This Week's Day-by-Day Picks 


Never mind Brian Jones and his Master Musicians of Jajouka -- you can whip yourself into a rhythmic frenzy right here in the East Bay, at the Berkeley Fellowship of Unitarian Universalists, in fact. Every Wednesday night, those hep Unitarians invite one and all to Sweat your Prayers in a class where participants "practice to find and follow the dancing energies in our bodies -- to come home to our selves." After a guided warm-up, the class explores music and motion, dancing "until we are the dance." If this sounds like just the right mix of religious devotion and a Dead show, come by the church at 1924 Cedar St. (corner of Bonita) between 7 and 9 p.m. any Wednesday. Dropping in costs $15, $10 for first-timers, and you can buy a five-class card for $60. 510-841-4824. -- Stefanie Kalem


Nibble cheese and suck down Charles Shaw like the boozy art mice you know you are at ProArts' free artists' reception for its leg of the 23rd annual East Bay Open Studios. Tonight between 7 and 9 p.m., check out the work of the artists ProArts has gathered at its new space, 550 2nd St., (corner of Clay St. in Oakland's Jack London Square). Saturdays and Sundays this and next weekend, you can get a map and take yourself on self-guided tours of the artists' individual studios, and this Friday, ProArts hosts an Art Bus Tour of the participating studios. But tonight, you have only to stumble from one side of the building to the other. 510-763-4361, -- Stefanie Kalem


Erik Groff could be the ideal urban visionary. In his three-dimensional works, the painter and sculptor recycles trash into works of art, but not just any art -- miniature cutaway cityscape sculptures that show what a city could be. Working in minute detail, Groff constructs cardboard buildings with rooms you'd be happy to move into, if only you were mouse-sized. Like a scavenger king, he reuses the materials society has discarded, and creates worlds worth visiting. Groff's latest show of "reactionary artwork" is called Ambush Alert. It opens tonight with a reception (7-10 p.m., with guest DJ) at Buzz Gallery and Mama Buzz Cafe, 2316 Telegraph Ave., Oakland. The event is free. Visit -- Kelly Vance


Even if you've never wandered through the Jamaa el-Fna in Marrakech at high noon or sipped fresh mint tea in a roadside cafe on the outskirts of Tetuán, you can experience a few of the sights and sounds of Morocco tonight, as Sandala Limited presents a special concert of North African devotional music, Descending Lights: Sounds in the Key of Praise, at UC Berkeley's Wheeler Auditorium. Performers include the a cappella voices of the Fez Singers (one of Morocco's premier sacred-music ensembles) featuring Abdel Fattah Bennis; indefatigable master oud player Hamza el-Din; and percussionist and vocalist Yassir Chadly, who has worked with everyone from Pharoah Sanders to Omar Sosa. The concert begins at 7 p.m., doors at 6:30. Tickets are $25 advance, $30 door, from or the Cal Performances box office. For more information: 510-868-8395. -- Kelly Vance


Patricia Bullitt likes to dance in creeks, and that's not all. For thirteen years, the artist and dancer has been producing the Women's and Girls' Tea Party and Storytelling Ceremony in Berkeley's Codornices Creek Park. Now she has mounted an exhibit, Artist in Watershed, at Addison Street Window Gallery, 2018 Addison St. in Berkeley (across from the Berkeley Rep). The gallery is hosting a reception and tea party today from 4 to 6 p.m. Girls age eight and older and women of all ages are invited to meet at the corner of Milvia and Addison streets at 4 p.m. and join a procession to the park, where they'll enjoy teas, sweets, and performances by fish-masked dancers, singer Rhiannon, and taiko drummer Janet Koike. Bring a teacup and a story to tell about another female-type person who has influenced your life -- both items will be traded away. Oh, and bring a folding chair, too. $10-$25 per person. Call 510-841-6612 or e-mail for more information. -- Stefanie Kalem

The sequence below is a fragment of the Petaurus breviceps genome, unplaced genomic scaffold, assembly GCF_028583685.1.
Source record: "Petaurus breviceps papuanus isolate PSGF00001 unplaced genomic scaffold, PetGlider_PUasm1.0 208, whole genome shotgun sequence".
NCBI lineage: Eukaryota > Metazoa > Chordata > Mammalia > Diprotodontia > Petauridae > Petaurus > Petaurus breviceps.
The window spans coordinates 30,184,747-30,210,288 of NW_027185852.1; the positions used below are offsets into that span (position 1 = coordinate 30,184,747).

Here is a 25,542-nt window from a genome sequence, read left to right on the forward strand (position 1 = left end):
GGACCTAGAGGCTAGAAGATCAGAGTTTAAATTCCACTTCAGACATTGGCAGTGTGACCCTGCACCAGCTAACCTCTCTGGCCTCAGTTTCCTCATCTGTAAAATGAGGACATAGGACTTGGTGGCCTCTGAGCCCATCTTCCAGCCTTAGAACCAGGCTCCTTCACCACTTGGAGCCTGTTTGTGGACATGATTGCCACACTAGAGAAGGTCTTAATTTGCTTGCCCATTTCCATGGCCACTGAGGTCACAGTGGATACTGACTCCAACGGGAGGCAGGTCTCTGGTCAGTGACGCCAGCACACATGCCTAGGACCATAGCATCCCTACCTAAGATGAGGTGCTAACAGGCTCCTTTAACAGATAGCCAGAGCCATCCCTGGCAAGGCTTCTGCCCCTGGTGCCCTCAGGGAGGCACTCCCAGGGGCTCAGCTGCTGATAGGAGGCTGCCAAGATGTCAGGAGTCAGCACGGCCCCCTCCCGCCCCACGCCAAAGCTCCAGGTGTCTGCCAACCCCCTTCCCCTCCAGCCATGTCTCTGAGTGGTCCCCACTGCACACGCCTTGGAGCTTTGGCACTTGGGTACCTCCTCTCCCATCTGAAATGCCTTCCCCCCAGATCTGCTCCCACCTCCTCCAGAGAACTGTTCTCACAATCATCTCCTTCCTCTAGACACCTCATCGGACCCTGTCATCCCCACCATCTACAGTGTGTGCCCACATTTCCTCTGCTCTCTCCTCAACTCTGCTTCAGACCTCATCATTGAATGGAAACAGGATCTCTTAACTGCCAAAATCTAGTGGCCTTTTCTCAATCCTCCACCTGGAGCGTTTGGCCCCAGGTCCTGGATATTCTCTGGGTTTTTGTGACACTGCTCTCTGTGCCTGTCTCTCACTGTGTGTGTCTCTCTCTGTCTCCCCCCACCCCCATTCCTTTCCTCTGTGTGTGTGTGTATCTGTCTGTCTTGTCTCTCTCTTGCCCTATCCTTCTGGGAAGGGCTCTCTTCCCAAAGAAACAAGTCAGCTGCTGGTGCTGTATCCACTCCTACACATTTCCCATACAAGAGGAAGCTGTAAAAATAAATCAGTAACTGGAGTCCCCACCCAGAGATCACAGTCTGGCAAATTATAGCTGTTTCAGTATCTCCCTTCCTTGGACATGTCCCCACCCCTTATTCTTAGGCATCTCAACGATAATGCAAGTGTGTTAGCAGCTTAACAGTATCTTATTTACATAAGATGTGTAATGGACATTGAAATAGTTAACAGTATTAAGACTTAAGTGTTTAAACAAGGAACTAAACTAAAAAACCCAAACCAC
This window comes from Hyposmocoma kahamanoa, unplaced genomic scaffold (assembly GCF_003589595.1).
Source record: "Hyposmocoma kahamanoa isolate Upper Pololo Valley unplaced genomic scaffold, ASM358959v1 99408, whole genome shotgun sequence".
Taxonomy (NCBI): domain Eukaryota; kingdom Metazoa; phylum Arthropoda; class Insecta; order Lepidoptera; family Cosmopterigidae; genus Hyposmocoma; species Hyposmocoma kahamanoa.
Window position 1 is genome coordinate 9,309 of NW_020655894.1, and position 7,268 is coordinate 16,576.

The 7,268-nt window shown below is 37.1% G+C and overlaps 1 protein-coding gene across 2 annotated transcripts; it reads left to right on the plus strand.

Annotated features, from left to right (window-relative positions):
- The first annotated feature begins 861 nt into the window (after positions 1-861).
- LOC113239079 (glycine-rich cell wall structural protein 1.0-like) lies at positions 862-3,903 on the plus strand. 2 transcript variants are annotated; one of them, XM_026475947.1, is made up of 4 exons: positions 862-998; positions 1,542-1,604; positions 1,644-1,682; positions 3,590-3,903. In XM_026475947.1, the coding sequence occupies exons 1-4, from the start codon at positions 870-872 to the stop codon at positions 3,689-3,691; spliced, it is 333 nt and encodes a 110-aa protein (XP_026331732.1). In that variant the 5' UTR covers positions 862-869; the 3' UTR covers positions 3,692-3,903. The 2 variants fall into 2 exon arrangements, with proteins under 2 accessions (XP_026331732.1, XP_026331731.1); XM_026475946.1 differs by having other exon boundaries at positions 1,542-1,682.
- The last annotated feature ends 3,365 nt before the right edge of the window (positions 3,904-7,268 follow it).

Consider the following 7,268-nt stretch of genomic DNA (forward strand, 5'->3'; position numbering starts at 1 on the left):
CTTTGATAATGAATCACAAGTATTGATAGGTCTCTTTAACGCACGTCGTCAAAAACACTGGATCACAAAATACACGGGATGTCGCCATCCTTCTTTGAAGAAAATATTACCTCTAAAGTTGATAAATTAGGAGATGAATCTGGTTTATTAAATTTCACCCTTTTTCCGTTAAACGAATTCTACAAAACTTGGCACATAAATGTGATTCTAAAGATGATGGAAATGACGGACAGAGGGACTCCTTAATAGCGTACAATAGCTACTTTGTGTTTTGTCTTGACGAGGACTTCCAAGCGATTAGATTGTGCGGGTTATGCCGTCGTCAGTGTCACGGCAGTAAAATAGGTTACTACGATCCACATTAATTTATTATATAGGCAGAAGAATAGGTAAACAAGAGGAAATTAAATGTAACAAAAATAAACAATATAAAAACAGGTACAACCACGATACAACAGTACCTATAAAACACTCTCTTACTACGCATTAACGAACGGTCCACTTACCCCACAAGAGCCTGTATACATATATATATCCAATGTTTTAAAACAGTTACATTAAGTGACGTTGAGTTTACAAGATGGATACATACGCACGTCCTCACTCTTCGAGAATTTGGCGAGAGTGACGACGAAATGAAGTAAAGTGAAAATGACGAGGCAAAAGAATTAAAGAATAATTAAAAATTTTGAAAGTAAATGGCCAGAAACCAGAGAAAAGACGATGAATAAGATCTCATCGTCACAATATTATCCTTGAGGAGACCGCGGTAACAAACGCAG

Learn which natural, sweet-smelling paints, potions, and powders work for you when North Carolina's best export since Merge Records, Burt's Bees, stops by the Alameda Natural Grocery Store this evening. The Free Burt's Bees Makeover train will swing by the Walnut Creek Andronico's in September, but for your softest summer look, 1650 Park St., Alameda, is where you want to be from 6 to 7 p.m. today. Yeah, yeah, so it's an overtly product-sponsored event, and that's not usually our thing. But it's free, and it's fun, and Burt's always has the most usual-looking models. Not to mention that they're the coolest bee-mascot goods since Honey Nut Cheerios. 510-865-1500. -- Stefanie Kalem


CC14 is a group of professional artists from the Diablo Valley area, most of whom met each other at Diablo Valley College in advanced painting, sculpting, and printing classes. Now the group is primed for two art shows this summer, the first of which takes place now through June 30. The exhibition, Modern Myth, explores mythic images and themes in the everyday world, and features the work of Becky Busi, Walter Crew, Barbara Davis, Marina deSilva Lopez, TaVee Magner, and Aramanthea Kupco, among others. The Diablo Valley College Art Gallery is open 11 a.m. to 4 p.m. Tuesdays and Thursdays, 11 a.m. to 7 p.m. Mondays and Wednesdays, and is located on the north side of the campus, 321 Golf Club Rd., Pleasant Hill. Info: 925-372-0487. -- Kelly Vance


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